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    people enjoying a park on a summer day

    Simple Steps to Combat Smartphone Addiction

    Finding technology and habits that make life better, not worse.

    By Tara Isabella Burton

    July 3, 2024
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    • Amy Nolan

      Bravo! This article spoke to me and I wish the author the best of luck. Like so many people, I too struggle with trying to limit the phone and not being present in the real world. For the past year and a half I have been trying to de-machine my life as much as possible while being realistic in my aims. I gave up online shopping for lent this year and that was a revelation. Why am I ordering scotch tape on Amazon? The Takeaway is that you have to do these new (actually old) ways for at least a month for them to change your habits and it is well worth it. Onward and upward!

    • Kelly Endicott

      This comes dangerously close to sounding like an Apple Watch ad. I appreciate what you've said though, about your breakthrough happening when you *added* these enriching commitments to your life rather than *taking away* the smartphone.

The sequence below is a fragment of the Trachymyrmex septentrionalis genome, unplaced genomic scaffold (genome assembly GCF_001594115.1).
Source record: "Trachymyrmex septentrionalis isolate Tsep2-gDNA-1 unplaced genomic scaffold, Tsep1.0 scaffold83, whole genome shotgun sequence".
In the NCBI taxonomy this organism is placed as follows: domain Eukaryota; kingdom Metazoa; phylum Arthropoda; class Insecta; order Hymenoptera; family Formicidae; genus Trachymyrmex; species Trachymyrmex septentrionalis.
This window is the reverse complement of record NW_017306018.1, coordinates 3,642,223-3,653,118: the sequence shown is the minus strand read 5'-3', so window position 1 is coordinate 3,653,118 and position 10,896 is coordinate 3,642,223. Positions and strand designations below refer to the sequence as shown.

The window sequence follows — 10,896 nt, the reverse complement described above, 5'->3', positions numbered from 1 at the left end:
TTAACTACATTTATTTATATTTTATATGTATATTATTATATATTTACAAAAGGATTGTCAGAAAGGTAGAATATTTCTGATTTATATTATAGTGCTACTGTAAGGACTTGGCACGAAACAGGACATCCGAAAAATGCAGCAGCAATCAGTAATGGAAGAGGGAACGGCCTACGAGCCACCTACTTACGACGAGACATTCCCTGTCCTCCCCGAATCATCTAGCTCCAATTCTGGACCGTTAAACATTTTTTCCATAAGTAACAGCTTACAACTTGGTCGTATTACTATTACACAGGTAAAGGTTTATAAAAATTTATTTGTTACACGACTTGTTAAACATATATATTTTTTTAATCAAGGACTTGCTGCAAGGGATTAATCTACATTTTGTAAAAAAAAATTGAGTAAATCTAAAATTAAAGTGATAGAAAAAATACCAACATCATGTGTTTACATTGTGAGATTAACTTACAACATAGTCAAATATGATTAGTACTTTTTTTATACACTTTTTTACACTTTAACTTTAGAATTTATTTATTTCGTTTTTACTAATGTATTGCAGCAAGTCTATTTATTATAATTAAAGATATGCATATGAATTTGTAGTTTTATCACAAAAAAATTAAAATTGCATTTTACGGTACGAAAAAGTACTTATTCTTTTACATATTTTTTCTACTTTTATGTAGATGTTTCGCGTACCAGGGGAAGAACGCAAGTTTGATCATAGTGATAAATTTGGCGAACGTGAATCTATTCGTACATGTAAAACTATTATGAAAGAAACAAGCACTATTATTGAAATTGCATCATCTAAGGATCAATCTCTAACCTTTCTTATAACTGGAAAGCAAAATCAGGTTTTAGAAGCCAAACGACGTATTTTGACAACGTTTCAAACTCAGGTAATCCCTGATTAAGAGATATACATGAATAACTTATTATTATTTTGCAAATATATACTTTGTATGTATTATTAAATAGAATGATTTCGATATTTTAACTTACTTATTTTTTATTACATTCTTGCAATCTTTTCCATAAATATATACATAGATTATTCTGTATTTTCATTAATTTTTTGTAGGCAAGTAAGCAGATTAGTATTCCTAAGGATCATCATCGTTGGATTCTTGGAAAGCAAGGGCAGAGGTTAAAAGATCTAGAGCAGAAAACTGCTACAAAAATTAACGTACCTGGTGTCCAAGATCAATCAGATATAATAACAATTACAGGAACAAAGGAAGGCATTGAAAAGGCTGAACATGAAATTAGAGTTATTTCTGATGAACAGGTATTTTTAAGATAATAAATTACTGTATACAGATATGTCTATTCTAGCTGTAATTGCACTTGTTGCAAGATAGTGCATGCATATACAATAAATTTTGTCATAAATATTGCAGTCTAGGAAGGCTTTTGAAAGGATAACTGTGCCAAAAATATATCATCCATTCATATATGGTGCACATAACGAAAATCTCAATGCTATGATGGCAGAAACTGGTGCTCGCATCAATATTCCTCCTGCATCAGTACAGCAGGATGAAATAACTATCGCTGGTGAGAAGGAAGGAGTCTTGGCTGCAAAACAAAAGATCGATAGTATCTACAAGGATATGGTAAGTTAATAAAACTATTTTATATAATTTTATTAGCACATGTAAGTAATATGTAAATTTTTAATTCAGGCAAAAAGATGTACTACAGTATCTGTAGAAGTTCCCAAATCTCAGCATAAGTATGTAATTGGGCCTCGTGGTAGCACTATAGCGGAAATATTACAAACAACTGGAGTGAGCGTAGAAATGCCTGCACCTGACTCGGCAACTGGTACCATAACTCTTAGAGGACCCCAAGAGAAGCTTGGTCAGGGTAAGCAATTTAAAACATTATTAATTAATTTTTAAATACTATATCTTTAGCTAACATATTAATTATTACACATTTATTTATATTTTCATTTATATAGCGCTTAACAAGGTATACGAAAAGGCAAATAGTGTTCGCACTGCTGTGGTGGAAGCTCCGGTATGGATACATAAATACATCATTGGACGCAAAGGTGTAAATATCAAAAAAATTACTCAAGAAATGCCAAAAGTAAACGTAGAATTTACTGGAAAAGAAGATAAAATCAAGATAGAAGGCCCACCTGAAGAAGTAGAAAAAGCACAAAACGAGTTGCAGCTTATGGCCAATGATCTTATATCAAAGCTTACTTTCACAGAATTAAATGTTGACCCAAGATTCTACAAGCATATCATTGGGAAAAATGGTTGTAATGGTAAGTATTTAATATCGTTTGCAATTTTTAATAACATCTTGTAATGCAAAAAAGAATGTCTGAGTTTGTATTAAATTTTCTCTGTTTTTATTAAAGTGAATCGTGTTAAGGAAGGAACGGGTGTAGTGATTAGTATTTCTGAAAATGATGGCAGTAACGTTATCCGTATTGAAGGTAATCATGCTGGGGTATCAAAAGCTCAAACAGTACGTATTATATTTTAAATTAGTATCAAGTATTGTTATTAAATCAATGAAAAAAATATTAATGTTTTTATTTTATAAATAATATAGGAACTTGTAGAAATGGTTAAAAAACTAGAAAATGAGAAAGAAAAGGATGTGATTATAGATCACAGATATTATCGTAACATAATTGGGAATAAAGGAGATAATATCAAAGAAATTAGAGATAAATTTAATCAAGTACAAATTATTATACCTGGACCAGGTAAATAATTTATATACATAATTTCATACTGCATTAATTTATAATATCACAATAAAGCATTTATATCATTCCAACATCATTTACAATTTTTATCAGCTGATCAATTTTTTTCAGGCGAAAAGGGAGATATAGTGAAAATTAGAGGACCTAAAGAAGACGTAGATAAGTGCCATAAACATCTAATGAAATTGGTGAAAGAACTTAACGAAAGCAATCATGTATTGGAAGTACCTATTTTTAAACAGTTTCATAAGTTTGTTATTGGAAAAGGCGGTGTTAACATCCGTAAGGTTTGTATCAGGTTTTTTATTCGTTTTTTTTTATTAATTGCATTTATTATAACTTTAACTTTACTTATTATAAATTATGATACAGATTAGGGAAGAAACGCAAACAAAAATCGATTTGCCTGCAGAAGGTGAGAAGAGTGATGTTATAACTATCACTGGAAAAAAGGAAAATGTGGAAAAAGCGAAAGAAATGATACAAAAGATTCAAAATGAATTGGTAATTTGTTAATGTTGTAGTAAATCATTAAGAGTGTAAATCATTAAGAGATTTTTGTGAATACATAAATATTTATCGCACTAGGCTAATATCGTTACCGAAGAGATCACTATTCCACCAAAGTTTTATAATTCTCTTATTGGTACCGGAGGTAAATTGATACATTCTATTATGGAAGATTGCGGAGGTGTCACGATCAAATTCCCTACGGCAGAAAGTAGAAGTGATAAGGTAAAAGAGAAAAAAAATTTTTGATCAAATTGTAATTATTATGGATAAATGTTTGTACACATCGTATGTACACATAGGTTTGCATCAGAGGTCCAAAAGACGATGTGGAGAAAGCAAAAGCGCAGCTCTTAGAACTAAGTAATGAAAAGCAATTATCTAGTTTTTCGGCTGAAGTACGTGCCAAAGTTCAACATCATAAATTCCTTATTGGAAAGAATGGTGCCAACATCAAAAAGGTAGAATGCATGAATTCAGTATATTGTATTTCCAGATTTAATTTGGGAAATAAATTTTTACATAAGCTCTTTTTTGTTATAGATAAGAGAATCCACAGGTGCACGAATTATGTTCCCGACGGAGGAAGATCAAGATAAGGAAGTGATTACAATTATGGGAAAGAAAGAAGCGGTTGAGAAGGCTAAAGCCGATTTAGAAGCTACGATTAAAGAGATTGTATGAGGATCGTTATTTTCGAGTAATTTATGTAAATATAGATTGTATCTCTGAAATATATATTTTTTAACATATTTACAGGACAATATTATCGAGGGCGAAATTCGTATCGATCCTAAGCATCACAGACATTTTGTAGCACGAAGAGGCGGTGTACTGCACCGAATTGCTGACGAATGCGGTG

I am writing this essay on the fifth floor of the New York Society Library: an eighteenth-century subscription library housed in an early twentieth-century townhouse on East Seventh-Ninth Street. I am writing on the fifth floor because the wood-paneled members’ room – easily the library’s most beautiful – does not allow keyboards. Beside me there is a genuinely dog-eared print book (George Eliot’s Daniel Deronda, purchased from the Strand in my teens). My cellphone is at home, where a pot of scratch-made Georgian beans is simmering in my slow cooker.

    It is a beautiful life. I am not at all used to it. I have been, for most of my adult life, an addict. I am not addicted to drugs, or to alcohol, or to any other too-easily-glamorized substance. Rather, I, like many of us, am addicted to small, insubstantial hits of dopamine. I am addicted to smartphone screens, to impulse-buying vintage on eBay, to Reddit, to unnecessary Lyfts between places I could just as easily and far more pleasantly walk or take the bus. I Amazon myself things available at my local drugstore. I waste too much time and spend too much money. My reports from Screen Time, when I can bring myself to read them without feeling sick, crest into six or seven hours. I usually feel sick. Every year, for almost a decade, my New Year’s resolutions have contained some iteration of “this will finally be the year I break my smartphone addiction.” Inevitably I fail.